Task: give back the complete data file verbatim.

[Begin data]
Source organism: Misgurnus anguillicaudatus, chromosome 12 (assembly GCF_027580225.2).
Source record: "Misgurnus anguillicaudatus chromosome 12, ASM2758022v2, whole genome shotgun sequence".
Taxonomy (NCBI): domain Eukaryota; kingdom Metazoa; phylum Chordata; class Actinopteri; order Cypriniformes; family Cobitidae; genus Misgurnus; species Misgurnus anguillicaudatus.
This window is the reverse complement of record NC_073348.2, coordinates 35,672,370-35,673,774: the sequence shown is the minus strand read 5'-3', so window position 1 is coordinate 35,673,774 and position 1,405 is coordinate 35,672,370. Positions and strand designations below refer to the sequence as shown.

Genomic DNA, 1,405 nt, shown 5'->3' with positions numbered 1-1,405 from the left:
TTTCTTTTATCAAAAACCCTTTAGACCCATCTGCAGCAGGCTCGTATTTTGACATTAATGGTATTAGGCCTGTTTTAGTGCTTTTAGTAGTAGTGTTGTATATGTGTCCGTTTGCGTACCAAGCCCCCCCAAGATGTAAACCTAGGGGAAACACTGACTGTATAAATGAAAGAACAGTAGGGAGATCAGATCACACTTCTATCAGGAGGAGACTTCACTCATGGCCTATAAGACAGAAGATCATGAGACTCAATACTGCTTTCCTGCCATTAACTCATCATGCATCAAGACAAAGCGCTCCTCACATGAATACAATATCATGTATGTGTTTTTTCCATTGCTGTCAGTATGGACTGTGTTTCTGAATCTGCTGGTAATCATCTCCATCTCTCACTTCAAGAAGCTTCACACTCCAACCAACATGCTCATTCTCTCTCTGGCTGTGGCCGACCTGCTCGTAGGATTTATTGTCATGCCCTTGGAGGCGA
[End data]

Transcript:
Source organism: Misgurnus anguillicaudatus, chromosome 12 (assembly GCF_027580225.2).
Source record: "Misgurnus anguillicaudatus chromosome 12, ASM2758022v2, whole genome shotgun sequence".
Taxonomy (NCBI): domain Eukaryota; kingdom Metazoa; phylum Chordata; class Actinopteri; order Cypriniformes; family Cobitidae; genus Misgurnus; species Misgurnus anguillicaudatus.
This window is the reverse complement of record NC_073348.2, coordinates 35,672,370-35,673,774: the sequence shown is the minus strand read 5'-3', so window position 1 is coordinate 35,673,774 and position 1,405 is coordinate 35,672,370. Positions and strand designations below refer to the sequence as shown.

Genomic DNA, 1,405 nt, shown 5'->3' with positions numbered 1-1,405 from the left:
TTTCTTTTATCAAAAACCCTTTAGACCCATCTGCAGCAGGCTCGTATTTTGACATTAATGGTATTAGGCCTGTTTTAGTGCTTTTAGTAGTAGTGTTGTATATGTGTCCGTTTGCGTACCAAGCCCCCCCAAGATGTAAACCTAGGGGAAACACTGACTGTATAAATGAAAGAACAGTAGGGAGATCAGATCACACTTCTATCAGGAGGAGACTTCACTCATGGCCTATAAGACAGAAGATCATGAGACTCAATACTGCTTTCCTGCCATTAACTCATCATGCATCAAGACAAAGCGCTCCTCACATGAATACAATATCATGTATGTGTTTTTTCCATTGCTGTCAGTATGGACTGTGTTTCTGAATCTGCTGGTAATCATCTCCATCTCTCACTTCAAGAAGCTTCACACTCCAACCAACATGCTCATTCTCTCTCTGGCTGTGGCCGACCTGCTCGTAGGATTTATTGTCATGCCCTTGGAGGCGA